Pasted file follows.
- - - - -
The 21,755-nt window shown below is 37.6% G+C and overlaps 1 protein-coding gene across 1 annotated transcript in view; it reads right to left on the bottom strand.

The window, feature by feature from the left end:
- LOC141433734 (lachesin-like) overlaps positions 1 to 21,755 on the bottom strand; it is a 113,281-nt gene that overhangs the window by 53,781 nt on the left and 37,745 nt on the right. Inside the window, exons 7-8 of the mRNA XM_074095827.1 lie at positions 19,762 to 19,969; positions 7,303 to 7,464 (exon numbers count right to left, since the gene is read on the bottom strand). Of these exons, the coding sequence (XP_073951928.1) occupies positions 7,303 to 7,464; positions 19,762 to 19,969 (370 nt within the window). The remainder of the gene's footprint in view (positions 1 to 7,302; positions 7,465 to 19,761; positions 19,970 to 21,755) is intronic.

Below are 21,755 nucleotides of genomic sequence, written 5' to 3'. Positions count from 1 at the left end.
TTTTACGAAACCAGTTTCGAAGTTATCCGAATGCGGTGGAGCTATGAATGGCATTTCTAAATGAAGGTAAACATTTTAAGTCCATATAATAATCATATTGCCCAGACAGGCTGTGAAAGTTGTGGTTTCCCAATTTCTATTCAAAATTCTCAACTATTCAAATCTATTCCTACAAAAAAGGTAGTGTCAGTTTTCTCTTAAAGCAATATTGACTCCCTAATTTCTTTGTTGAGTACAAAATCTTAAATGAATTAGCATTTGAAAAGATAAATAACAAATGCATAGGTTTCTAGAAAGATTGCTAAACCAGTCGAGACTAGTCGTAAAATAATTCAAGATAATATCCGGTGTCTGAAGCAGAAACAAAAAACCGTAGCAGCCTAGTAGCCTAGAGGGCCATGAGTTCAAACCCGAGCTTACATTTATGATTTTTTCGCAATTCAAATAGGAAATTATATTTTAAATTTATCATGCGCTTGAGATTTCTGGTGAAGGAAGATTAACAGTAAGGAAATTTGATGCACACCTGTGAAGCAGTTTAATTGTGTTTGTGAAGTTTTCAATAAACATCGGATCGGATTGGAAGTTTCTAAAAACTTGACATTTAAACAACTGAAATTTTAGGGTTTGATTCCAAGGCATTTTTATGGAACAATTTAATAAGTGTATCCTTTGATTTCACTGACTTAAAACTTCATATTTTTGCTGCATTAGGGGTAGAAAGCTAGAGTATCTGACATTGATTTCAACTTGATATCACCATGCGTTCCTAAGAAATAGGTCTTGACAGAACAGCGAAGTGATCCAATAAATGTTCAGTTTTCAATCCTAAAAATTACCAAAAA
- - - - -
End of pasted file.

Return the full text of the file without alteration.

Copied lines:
The 21,755-nt window shown below is 37.6% G+C and overlaps 1 protein-coding gene across 1 annotated transcript in view; it reads right to left on the bottom strand.

The window, feature by feature from the left end:
- LOC141433734 (lachesin-like) overlaps positions 1 to 21,755 on the bottom strand; it is a 113,281-nt gene that overhangs the window by 53,781 nt on the left and 37,745 nt on the right. Inside the window, exons 7-8 of the mRNA XM_074095827.1 lie at positions 19,762 to 19,969; positions 7,303 to 7,464 (exon numbers count right to left, since the gene is read on the bottom strand). Of these exons, the coding sequence (XP_073951928.1) occupies positions 7,303 to 7,464; positions 19,762 to 19,969 (370 nt within the window). The remainder of the gene's footprint in view (positions 1 to 7,302; positions 7,465 to 19,761; positions 19,970 to 21,755) is intronic.

Below are 21,755 nucleotides of genomic sequence, written 5' to 3'. Positions count from 1 at the left end.
TTTTACGAAACCAGTTTCGAAGTTATCCGAATGCGGTGGAGCTATGAATGGCATTTCTAAATGAAGGTAAACATTTTAAGTCCATATAATAATCATATTGCCCAGACAGGCTGTGAAAGTTGTGGTTTCCCAATTTCTATTCAAAATTCTCAACTATTCAAATCTATTCCTACAAAAAAGGTAGTGTCAGTTTTCTCTTAAAGCAATATTGACTCCCTAATTTCTTTGTTGAGTACAAAATCTTAAATGAATTAGCATTTGAAAAGATAAATAACAAATGCATAGGTTTCTAGAAAGATTGCTAAACCAGTCGAGACTAGTCGTAAAATAATTCAAGATAATATCCGGTGTCTGAAGCAGAAACAAAAAACCGTAGCAGCCTAGTAGCCTAGAGGGCCATGAGTTCAAACCCGAGCTTACATTTATGATTTTTTCGCAATTCAAATAGGAAATTATATTTTAAATTTATCATGCGCTTGAGATTTCTGGTGAAGGAAGATTAACAGTAAGGAAATTTGATGCACACCTGTGAAGCAGTTTAATTGTGTTTGTGAAGTTTTCAATAAACATCGGATCGGATTGGAAGTTTCTAAAAACTTGACATTTAAACAACTGAAATTTTAGGGTTTGATTCCAAGGCATTTTTATGGAACAATTTAATAAGTGTATCCTTTGATTTCACTGACTTAAAACTTCATATTTTTGCTGCATTAGGGGTAGAAAGCTAGAGTATCTGACATTGATTTCAACTTGATATCACCATGCGTTCCTAAGAAATAGGTCTTGACAGAACAGCGAAGTGATCCAATAAATGTTCAGTTTTCAATCCTAAAAATTACCAAAAA